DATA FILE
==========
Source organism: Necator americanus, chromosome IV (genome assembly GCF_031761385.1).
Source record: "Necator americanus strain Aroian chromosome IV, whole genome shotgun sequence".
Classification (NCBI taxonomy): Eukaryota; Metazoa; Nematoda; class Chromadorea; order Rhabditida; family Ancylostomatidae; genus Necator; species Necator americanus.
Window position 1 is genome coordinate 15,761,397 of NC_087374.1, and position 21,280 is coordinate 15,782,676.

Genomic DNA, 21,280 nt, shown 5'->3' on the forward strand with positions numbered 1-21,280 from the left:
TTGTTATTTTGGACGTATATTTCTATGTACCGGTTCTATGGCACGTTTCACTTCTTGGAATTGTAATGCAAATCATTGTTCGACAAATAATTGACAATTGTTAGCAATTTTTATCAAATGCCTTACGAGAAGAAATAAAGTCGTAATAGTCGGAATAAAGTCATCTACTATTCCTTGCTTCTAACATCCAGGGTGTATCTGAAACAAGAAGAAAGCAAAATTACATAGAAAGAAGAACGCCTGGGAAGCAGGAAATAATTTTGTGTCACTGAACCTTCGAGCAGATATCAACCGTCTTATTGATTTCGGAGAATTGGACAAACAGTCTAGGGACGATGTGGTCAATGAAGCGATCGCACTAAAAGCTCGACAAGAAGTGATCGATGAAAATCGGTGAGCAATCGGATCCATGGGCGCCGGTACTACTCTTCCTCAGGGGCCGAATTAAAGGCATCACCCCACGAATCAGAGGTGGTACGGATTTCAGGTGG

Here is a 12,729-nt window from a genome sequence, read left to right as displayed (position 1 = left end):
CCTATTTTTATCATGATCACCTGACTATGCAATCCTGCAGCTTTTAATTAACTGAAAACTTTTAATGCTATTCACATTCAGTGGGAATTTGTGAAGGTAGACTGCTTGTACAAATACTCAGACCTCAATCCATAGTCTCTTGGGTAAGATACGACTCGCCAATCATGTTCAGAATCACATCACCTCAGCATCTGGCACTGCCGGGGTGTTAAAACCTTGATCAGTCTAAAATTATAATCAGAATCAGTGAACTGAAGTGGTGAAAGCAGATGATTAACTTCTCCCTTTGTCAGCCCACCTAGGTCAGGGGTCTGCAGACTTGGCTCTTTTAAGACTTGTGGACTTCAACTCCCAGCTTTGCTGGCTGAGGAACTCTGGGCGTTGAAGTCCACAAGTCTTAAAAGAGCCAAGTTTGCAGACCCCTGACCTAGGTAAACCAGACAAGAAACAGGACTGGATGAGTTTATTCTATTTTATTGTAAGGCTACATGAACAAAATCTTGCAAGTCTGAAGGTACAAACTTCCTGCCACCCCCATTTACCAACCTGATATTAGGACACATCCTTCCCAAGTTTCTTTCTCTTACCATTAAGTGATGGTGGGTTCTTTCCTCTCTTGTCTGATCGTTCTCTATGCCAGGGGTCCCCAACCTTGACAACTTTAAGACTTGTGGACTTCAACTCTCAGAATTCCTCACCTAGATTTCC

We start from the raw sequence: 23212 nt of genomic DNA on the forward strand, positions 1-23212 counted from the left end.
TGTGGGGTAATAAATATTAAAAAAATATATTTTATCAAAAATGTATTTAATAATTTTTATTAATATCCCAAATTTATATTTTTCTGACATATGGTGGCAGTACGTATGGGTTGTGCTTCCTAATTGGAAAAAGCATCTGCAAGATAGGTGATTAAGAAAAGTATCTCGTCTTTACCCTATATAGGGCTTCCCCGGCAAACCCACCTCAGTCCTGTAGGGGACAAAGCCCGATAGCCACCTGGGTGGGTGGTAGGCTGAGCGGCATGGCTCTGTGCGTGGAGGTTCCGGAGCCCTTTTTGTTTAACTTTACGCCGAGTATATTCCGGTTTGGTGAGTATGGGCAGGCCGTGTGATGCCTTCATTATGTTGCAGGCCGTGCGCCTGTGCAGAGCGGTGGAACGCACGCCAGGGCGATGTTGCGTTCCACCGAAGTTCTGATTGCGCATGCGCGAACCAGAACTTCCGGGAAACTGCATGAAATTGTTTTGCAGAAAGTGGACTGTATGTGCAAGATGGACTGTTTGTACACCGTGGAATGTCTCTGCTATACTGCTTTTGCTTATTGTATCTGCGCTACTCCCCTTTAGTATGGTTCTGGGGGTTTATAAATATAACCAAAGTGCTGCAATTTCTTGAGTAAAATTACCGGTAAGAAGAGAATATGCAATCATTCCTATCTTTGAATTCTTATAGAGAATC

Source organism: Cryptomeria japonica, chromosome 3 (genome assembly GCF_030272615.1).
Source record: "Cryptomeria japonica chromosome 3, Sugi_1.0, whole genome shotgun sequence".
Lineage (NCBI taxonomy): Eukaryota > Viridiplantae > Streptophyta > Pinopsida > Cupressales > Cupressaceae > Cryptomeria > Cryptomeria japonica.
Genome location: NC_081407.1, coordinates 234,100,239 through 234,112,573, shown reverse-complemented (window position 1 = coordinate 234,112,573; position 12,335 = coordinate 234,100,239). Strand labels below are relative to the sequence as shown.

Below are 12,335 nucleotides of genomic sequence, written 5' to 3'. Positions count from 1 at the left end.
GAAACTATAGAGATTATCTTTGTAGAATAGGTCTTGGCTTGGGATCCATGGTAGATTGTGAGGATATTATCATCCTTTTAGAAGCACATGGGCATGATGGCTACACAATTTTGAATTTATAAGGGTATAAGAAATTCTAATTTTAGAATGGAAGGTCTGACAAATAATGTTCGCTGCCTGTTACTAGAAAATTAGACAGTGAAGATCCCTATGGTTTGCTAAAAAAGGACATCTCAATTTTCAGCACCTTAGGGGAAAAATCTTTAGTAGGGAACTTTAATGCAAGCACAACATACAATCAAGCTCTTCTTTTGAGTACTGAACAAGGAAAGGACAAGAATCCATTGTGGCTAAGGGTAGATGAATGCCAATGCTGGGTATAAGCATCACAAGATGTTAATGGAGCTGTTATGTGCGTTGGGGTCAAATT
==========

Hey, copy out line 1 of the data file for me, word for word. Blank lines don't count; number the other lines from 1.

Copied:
Source organism: Necator americanus, chromosome IV (genome assembly GCF_031761385.1).